Tag Archives: private sector pay

Smoke, mirrors and ‘average’ pay

On Radio 4s You and Yours programme today*  there was an argument between pro- and anti-union speakers as to whether the average salary for a full-time UK public sector worker was £22,000 (as the ‘pro’ asserted), or higher (as the ‘anti’ suggested).   The ‘anti’ spokesman declared that the £22000 average included  part-time workers – which the ‘pro’ spokesman absolutely denied.

This statement can be easily checked, so I checked it.

It  turned out that the pro-union speaker was not telling the truth.   Google  confirmed that the average fulltime UK public sector salary was £28,808 last year – £3000 more than the private sector counterpart ( this, according to the ONS)

Such wilful disinformation does no good at all to the argument.

Now,  as a county councillor, I don’t know whether I count as a public sector worker or not. Certainly no public sector union chooses to represent  me and my  low-paid work.  (Work paid for by an ‘allowance’ which puts me and my family below the official poverty line,  allows me a ‘career average’ (hah!) contributory pension that doesn’t kick in until I am 70 and has no problem with the degree to which  my working hours exceed the European Working Time Directive.  Unison – represent me, why don’t you!)   However, I am temperamentally much much more on the side of a union, trying to represent others and address low wages, than on the side of  “the bosses”,  stereotyped as looking after number one.

But we all need to recognise that the split between private and public  sector is no longer the argument of entitlement versus exploitation, or of equality versus inequity which too many on the left are old-fashioned enough to parrot, and which too many on the right are old-fashioned enough to agree with.  One side bangs on about the ‘average working godger’ selflessly working for less than they would get in the private sector, the other side bleats about the politics of envy.

Neither side is telling anything like the whole truth. Which is that both sides are supporting a have and have-not system that neither wants to acknowledge in its entirety.

In the private sector there all too many people that we need not envy. Plenty of private sector workers earn poor salaries with deeply unenviable terms and conditions. Also, let us never forget that many people in the private sector are doing jobs which were once public sector until both left- and right-wing governments decided to privatise them. For reasons of economy.

On the other side, unions are disingenuous when it comes to the nature of the ‘working godgers’  they represent.  In making a case for pensions they mention frontline staff : teachers, nurses,  firefighters.  They do not mention the Civil Service mandarins, the  senior council executives, the senior doctors, educators and officials who they also represent and whose eye-watering salaries – and unduly generous pensions – are also included in these negotiations (and hidden away in these ‘averages’). Yet the extraordinarily generous pay and conditions  at the top  of unionised sectors may well be the very reason why the average pay for a public sector worker is higher than their private counterpart.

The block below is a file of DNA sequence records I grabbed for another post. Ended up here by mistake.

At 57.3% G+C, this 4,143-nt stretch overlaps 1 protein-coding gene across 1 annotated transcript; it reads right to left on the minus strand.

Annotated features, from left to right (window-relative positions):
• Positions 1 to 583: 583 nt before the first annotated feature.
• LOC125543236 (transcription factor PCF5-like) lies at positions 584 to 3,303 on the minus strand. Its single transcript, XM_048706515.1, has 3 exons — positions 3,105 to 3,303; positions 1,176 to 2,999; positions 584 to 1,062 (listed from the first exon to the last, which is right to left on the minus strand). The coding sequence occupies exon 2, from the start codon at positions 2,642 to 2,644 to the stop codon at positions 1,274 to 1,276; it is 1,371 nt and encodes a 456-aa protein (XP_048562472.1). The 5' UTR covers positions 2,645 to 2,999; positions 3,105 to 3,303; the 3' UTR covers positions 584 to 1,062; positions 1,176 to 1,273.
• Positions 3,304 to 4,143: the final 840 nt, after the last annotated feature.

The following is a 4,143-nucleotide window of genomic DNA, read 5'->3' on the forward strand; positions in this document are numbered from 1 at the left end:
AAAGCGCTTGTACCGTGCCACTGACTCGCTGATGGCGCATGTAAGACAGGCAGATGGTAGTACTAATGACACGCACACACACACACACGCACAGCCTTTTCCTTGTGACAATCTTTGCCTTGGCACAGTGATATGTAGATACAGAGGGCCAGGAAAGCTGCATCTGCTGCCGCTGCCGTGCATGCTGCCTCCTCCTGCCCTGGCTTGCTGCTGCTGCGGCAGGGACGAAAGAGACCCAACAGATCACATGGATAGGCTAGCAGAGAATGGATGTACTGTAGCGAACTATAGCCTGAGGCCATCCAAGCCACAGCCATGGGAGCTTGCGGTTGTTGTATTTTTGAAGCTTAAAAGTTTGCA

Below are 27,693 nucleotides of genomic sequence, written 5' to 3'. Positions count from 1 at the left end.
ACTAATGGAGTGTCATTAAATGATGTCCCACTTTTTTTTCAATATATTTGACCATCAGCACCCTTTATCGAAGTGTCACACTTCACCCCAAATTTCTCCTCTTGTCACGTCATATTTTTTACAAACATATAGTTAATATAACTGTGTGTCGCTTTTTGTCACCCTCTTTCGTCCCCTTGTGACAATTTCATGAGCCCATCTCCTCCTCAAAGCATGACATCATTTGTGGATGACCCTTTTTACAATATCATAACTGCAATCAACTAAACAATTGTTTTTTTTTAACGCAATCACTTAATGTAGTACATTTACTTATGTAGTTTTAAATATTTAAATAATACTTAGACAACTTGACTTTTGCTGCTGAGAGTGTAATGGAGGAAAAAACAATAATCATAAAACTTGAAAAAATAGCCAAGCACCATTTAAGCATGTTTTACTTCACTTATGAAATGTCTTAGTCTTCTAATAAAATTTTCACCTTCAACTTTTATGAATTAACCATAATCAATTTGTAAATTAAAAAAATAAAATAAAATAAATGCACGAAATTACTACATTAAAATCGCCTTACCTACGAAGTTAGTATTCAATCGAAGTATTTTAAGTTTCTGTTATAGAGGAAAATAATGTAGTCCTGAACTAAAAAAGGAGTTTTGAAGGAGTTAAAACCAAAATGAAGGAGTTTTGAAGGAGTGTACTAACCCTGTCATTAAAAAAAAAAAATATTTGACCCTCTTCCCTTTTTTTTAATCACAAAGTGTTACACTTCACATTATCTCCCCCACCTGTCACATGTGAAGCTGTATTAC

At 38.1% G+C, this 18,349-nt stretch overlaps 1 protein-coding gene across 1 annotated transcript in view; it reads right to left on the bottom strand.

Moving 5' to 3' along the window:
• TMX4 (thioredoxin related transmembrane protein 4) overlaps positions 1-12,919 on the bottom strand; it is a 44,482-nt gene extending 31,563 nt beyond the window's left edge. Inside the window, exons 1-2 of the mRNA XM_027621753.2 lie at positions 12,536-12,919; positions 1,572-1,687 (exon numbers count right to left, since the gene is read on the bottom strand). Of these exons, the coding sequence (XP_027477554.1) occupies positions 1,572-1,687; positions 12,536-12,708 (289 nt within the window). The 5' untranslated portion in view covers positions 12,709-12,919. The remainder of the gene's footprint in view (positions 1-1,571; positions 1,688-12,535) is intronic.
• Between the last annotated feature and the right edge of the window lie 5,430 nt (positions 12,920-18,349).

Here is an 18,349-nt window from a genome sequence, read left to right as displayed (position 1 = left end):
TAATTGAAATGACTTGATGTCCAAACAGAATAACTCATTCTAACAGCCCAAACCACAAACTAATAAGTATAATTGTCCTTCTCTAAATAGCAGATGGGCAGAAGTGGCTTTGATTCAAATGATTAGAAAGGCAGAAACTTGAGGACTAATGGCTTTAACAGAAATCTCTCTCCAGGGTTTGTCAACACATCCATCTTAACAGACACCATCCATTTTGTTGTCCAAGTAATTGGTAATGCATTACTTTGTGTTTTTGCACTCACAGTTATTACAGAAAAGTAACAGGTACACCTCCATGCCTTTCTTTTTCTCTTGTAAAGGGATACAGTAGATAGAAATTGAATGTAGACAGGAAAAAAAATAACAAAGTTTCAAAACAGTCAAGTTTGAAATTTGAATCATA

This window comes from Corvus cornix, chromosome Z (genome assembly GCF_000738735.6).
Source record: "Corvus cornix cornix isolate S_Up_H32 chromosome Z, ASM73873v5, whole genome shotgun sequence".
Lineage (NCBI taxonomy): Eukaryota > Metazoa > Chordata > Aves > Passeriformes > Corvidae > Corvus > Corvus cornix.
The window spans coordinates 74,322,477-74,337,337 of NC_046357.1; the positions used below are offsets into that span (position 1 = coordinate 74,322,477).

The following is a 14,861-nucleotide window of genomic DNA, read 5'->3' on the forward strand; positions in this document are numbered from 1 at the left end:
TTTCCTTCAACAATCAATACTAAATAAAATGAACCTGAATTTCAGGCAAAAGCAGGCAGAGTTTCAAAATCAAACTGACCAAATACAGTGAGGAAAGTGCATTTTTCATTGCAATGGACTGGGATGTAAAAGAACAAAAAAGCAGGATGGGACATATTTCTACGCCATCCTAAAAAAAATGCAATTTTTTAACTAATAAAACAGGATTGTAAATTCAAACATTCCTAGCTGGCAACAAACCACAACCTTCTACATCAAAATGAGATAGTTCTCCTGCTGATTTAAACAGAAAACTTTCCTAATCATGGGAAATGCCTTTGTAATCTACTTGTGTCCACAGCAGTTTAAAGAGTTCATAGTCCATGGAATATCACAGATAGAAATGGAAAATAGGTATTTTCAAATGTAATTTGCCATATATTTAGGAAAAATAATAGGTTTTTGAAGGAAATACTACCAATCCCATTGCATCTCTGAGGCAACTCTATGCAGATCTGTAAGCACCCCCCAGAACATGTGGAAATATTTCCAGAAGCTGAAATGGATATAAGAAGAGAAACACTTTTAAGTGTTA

I would suggest both private and public sectors have an elephant in the room. The private sector elephant is the number of very badly-paid workers who support the enviable few; the public sector elephant is the large and unacknowledged number of unduly well-paid workers, hiding behind the union concern for the have-nots.  It doesn’t make either system any fairer, though, does it? Each is an aspect of ‘jobs for the boys.’

In the case I mentioned above, both protagonists seemed to be quite charmlessly and ruthlessly  picking up on the notion of ‘average’ to support their side of an argument, without any care (or interest) in the truth that lay behind. Statistics were being used as weapons rather than as tools for forensic investigation.  What use is that to anyone?

Unless the meaningless drivel  and point-scoring about ‘average earnings’  can be done away with across the board, and unless we can look instead at the differential between the top and bottom salaries in each sector, we will never get rid of the horrible inequity which has for many years existed  in this country – where an administrative assistant works for £14000 a year – with anxieties about economic survival in old age – to support a chief executive ‘making do’ with a salary of £250,000 and a massive pension pot .

This continues to occur in unionised and non-unionised situations alike.

* 18-10-2011 ‘Do Strikes Work?’